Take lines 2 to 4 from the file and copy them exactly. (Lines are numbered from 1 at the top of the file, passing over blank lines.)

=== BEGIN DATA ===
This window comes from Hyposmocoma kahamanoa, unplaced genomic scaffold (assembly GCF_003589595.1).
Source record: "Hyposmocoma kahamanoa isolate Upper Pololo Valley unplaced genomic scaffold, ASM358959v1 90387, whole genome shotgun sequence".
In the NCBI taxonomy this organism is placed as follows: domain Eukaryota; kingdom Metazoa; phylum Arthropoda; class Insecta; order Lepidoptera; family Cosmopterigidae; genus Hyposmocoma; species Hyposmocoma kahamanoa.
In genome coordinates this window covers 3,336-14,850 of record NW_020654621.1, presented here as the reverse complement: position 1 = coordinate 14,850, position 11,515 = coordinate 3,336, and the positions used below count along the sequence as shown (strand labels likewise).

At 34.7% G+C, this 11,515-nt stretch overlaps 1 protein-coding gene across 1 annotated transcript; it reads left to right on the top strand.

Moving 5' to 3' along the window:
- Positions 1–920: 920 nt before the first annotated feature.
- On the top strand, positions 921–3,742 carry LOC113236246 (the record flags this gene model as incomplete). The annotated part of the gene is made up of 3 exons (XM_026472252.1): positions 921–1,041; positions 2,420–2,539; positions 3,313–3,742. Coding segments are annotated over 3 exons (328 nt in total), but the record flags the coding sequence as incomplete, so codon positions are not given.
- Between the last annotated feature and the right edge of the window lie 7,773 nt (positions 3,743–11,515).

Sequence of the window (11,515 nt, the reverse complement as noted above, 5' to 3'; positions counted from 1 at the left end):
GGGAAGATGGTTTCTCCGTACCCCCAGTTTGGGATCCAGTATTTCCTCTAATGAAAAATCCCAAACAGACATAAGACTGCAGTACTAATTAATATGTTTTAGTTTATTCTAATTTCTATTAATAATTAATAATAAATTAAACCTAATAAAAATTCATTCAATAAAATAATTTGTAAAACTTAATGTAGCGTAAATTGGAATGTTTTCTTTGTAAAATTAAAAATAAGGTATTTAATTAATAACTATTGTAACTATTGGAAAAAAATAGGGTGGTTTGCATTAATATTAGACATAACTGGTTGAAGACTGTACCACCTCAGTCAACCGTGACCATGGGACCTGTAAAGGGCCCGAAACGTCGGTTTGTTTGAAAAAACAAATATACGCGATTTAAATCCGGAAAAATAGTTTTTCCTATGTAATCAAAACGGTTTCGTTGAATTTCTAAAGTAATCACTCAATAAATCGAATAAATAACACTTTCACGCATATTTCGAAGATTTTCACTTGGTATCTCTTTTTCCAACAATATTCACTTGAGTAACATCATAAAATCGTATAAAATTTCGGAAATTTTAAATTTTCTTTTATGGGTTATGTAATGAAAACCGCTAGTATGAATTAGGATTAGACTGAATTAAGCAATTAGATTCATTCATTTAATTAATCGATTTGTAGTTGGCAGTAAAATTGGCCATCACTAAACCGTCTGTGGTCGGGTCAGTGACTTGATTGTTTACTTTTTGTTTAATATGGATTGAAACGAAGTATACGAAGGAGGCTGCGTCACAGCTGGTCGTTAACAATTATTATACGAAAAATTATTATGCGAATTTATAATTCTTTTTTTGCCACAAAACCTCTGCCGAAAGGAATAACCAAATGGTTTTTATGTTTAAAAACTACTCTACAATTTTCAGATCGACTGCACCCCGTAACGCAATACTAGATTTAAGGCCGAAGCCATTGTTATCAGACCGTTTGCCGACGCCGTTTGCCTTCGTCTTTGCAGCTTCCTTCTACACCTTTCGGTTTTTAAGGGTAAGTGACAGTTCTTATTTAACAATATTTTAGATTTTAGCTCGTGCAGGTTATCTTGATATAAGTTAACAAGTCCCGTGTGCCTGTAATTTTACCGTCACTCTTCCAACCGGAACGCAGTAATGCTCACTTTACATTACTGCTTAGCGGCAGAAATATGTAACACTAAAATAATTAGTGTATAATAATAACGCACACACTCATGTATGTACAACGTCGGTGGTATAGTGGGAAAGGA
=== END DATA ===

Source record: "Hyposmocoma kahamanoa isolate Upper Pololo Valley unplaced genomic scaffold, ASM358959v1 90387, whole genome shotgun sequence".
In the NCBI taxonomy this organism is placed as follows: domain Eukaryota; kingdom Metazoa; phylum Arthropoda; class Insecta; order Lepidoptera; family Cosmopterigidae; genus Hyposmocoma; species Hyposmocoma kahamanoa.
In genome coordinates this window covers 3,336-14,850 of record NW_020654621.1, presented here as the reverse complement: position 1 = coordinate 14,850, position 11,515 = coordinate 3,336, and the positions used below count along the sequence as shown (strand labels likewise).